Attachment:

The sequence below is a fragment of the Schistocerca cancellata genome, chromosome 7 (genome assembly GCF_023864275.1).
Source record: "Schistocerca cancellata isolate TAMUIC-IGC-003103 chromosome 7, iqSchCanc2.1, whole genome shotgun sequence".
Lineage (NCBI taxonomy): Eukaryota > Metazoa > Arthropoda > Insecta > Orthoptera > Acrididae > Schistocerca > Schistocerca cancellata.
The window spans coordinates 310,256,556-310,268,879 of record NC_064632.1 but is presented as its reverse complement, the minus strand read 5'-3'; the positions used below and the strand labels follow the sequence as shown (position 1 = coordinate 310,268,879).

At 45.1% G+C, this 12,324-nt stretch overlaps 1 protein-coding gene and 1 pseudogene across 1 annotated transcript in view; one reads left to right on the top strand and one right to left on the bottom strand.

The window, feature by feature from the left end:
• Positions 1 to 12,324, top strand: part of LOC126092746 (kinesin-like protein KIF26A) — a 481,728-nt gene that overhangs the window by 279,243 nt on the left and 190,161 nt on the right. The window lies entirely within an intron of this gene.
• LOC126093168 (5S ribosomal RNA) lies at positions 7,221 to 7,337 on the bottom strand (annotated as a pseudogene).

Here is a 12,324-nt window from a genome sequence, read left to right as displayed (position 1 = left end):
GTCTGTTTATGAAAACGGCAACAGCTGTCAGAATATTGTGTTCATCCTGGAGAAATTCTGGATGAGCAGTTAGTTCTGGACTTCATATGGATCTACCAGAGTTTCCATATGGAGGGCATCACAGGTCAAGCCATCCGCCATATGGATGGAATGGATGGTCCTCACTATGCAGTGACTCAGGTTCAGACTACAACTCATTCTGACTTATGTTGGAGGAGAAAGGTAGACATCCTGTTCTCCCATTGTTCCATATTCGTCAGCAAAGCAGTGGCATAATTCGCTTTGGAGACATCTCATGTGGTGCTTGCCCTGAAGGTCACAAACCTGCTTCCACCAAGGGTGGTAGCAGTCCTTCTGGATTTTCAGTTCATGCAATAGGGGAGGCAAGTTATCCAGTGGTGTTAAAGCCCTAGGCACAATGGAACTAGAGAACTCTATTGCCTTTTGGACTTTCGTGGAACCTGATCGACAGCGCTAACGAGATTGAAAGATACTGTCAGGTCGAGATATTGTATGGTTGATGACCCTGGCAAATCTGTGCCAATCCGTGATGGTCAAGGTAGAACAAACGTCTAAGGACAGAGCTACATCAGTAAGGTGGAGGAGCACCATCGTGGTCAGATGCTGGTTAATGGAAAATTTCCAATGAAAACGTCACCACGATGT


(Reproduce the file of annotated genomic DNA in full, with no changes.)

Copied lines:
The sequence below is a fragment of the Schistocerca cancellata genome, chromosome 7 (genome assembly GCF_023864275.1).
Source record: "Schistocerca cancellata isolate TAMUIC-IGC-003103 chromosome 7, iqSchCanc2.1, whole genome shotgun sequence".
Lineage (NCBI taxonomy): Eukaryota > Metazoa > Arthropoda > Insecta > Orthoptera > Acrididae > Schistocerca > Schistocerca cancellata.
The window spans coordinates 310,256,556-310,268,879 of record NC_064632.1 but is presented as its reverse complement, the minus strand read 5'-3'; the positions used below and the strand labels follow the sequence as shown (position 1 = coordinate 310,268,879).

At 45.1% G+C, this 12,324-nt stretch overlaps 1 protein-coding gene and 1 pseudogene across 1 annotated transcript in view; one reads left to right on the top strand and one right to left on the bottom strand.

The window, feature by feature from the left end:
• Positions 1 to 12,324, top strand: part of LOC126092746 (kinesin-like protein KIF26A) — a 481,728-nt gene that overhangs the window by 279,243 nt on the left and 190,161 nt on the right. The window lies entirely within an intron of this gene.
• LOC126093168 (5S ribosomal RNA) lies at positions 7,221 to 7,337 on the bottom strand (annotated as a pseudogene).

Here is a 12,324-nt window from a genome sequence, read left to right as displayed (position 1 = left end):
GTCTGTTTATGAAAACGGCAACAGCTGTCAGAATATTGTGTTCATCCTGGAGAAATTCTGGATGAGCAGTTAGTTCTGGACTTCATATGGATCTACCAGAGTTTCCATATGGAGGGCATCACAGGTCAAGCCATCCGCCATATGGATGGAATGGATGGTCCTCACTATGCAGTGACTCAGGTTCAGACTACAACTCATTCTGACTTATGTTGGAGGAGAAAGGTAGACATCCTGTTCTCCCATTGTTCCATATTCGTCAGCAAAGCAGTGGCATAATTCGCTTTGGAGACATCTCATGTGGTGCTTGCCCTGAAGGTCACAAACCTGCTTCCACCAAGGGTGGTAGCAGTCCTTCTGGATTTTCAGTTCATGCAATAGGGGAGGCAAGTTATCCAGTGGTGTTAAAGCCCTAGGCACAATGGAACTAGAGAACTCTATTGCCTTTTGGACTTTCGTGGAACCTGATCGACAGCGCTAACGAGATTGAAAGATACTGTCAGGTCGAGATATTGTATGGTTGATGACCCTGGCAAATCTGTGCCAATCCGTGATGGTCAAGGTAGAACAAACGTCTAAGGACAGAGCTACATCAGTAAGGTGGAGGAGCACCATCGTGGTCAGATGCTGGTTAATGGAAAATTTCCAATGAAAACGTCACCACGATGT